Good Gut Bacteria Does Battle Against Bad Cold and Flu Bugs

By now you’ve seen the commercials for probiotics that promise to correct your digestive disturbances, but you may not be aware that they offer another important benefit — fewer runny noses, fevers and coughs. The digestive system acts as “command central” for the immune system, explains Leo Galland, MD, director of the Foundation for Integrated Medicine in New York City and author of the e-book The Heartburn and Indigestion Solution. A recent study demonstrated that pumping up your intestinal balance of healthy bacteria is a safe and effective way to cut back on cold and flu risk.

Fewer Fevers, Fewer Coughs, Fewer Antibiotics

In a double-blind, placebo-controlled trial at multiple sites, doctors randomly assigned 326 healthy children ages three to five to receive a placebo or a probiotic supplement (Lactobacillus acidophilus alone or Lactobacillus in combination with Bifidobacterium animalis) twice a day for six months. Researchers witnessed positive outcomes in children given Lactobacillus only — and even more dramatic improvement in those administered the combination probiotic…

  • Of the 91 children absent from school at least one day, 51 were from the placebo group — while each of the groups that received probiotics had only 20 absentees.
  • Lactobacillus reduced the incidence of fever by 53%, coughs by 41% and runny noses by 28%, in comparison with placebo.
  • The combination of Lactobacillus and Bifidobacterium lowered fever incidence by 73%, coughs by 62% and runny noses by 59%, as compared with placebo.
  • Antibiotic use was reduced by 68% (single strain) or 84% (combination strain), relative to placebo.

These results appeared in the August 2009 edition of Pediatrics. Dr. Galland notes that while this research was done with children, it confirms previous research that showed probiotics to be highly beneficial to adults as well.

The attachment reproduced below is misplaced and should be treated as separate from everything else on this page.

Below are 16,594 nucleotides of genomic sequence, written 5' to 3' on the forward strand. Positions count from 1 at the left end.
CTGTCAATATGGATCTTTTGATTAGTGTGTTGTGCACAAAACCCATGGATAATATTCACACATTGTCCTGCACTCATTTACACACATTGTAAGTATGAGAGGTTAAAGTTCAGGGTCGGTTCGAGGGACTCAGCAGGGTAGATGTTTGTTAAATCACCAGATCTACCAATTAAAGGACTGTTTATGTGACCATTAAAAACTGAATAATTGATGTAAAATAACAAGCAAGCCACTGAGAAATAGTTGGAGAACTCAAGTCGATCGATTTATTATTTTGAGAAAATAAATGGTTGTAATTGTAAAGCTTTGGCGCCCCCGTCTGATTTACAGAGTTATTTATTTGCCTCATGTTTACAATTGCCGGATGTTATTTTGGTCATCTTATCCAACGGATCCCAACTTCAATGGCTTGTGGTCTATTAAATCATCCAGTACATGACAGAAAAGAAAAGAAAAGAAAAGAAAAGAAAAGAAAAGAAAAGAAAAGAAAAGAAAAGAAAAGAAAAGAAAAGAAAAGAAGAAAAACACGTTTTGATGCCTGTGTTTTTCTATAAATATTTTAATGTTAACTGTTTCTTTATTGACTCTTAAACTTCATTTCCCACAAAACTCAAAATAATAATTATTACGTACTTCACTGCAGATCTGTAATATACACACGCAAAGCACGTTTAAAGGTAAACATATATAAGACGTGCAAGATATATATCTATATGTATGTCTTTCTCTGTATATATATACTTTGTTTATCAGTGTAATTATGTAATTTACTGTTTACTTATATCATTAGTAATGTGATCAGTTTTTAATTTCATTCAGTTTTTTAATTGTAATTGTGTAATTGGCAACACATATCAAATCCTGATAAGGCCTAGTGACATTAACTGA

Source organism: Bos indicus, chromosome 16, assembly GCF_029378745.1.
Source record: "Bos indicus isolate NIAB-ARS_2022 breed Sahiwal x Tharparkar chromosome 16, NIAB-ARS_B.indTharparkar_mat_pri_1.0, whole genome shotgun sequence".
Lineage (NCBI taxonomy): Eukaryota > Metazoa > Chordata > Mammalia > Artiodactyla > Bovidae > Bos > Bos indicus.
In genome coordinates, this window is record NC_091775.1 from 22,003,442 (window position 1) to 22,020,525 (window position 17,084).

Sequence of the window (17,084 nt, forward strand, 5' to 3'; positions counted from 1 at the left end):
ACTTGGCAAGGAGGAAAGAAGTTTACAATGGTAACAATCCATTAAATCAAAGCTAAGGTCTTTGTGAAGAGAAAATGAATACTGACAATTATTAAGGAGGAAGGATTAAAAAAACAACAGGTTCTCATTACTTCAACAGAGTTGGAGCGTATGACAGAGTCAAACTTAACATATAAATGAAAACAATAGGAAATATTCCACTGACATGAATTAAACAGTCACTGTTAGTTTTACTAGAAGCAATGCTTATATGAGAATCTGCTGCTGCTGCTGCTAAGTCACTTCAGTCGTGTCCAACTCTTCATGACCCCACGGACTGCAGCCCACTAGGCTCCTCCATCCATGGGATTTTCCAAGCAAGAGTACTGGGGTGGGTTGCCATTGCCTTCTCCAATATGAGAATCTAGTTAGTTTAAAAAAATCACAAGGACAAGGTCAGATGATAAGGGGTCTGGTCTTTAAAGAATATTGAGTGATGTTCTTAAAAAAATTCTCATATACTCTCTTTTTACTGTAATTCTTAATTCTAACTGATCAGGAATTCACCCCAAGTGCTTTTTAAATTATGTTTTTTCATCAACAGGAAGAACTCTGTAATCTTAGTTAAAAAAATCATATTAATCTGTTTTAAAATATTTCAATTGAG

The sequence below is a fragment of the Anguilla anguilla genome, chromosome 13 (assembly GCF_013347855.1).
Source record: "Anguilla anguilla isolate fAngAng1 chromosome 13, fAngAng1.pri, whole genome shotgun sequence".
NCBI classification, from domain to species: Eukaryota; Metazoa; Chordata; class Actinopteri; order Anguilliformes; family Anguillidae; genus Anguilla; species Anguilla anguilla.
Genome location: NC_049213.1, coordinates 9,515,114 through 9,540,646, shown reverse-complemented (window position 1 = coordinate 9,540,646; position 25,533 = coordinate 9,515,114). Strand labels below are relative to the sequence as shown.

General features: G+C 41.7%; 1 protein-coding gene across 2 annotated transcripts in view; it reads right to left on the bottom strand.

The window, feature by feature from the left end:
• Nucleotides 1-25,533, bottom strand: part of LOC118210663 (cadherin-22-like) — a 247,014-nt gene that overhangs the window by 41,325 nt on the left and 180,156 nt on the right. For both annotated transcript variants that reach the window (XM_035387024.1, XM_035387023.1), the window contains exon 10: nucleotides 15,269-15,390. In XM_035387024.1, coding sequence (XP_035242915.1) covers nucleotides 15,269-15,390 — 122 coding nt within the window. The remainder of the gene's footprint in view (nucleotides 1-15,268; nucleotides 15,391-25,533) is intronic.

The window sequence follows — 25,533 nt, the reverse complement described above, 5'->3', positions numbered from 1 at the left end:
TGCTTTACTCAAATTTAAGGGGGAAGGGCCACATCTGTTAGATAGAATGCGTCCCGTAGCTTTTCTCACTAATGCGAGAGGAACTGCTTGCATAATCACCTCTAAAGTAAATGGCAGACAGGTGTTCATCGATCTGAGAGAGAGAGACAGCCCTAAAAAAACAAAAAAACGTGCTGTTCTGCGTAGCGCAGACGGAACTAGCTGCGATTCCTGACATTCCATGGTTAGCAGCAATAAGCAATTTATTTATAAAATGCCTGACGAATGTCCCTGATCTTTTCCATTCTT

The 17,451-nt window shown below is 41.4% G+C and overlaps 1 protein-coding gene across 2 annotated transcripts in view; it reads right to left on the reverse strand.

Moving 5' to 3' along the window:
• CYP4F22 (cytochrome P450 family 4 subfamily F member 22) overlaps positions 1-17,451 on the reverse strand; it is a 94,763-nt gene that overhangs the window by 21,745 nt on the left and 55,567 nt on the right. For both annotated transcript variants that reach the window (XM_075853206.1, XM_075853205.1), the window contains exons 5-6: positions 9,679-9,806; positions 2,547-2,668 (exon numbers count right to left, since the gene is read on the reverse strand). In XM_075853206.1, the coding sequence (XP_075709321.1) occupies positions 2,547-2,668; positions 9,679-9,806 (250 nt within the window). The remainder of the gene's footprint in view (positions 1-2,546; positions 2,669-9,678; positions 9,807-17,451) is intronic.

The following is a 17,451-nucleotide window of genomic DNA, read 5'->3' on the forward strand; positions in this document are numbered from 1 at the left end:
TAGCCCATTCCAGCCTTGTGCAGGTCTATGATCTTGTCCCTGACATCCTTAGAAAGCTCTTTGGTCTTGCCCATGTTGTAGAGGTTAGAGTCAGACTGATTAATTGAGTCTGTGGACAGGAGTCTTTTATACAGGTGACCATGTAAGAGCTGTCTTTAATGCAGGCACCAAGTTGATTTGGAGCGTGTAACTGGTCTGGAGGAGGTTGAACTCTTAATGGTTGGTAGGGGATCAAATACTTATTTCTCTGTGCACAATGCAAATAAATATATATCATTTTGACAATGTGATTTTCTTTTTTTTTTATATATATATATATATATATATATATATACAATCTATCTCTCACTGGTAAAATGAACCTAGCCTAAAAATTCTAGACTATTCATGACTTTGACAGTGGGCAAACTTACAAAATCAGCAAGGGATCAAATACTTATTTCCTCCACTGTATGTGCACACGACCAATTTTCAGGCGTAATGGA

Take a Daily Probiotic… Year Round

To establish a proper bacterial balance in your digestive system and enhance your immunity, Dr. Galland recommends that you ask your physician whether you should be taking a daily probiotic supplement — not just during cold and flu season, since in reality your body is under assault by germs year round. Dietary sources, including yogurt or kefir and also fermented foods, such as unpasteurized sauerkraut (note: most commercial brands are pasteurized), are also helpful in supporting positive intestinal flora, but Dr. Galland told me they cannot do the job alone. Your body may require the more massive quantities of healthful bacteria provided by supplements to offset and overwhelm the influence of negative microbes.

Dr. Galland does not endorse any particular probiotic brand, but — given various study results — advises working with your doctor to choose one that contains both strains of protective bacteria, Lactobacillus and Bifidobacterium. These often are prescribed with meals once a day or in two divided doses for a total of 20 billion CFUs (colony forming units) daily. If you experience stomach upset, stop using them and consult your doctor.

Having the right microbial balance in your body’s “ecosystem” will help to stimulate your immune system to keep you healthy and on the go this flu season and beyond, says Dr. Galland.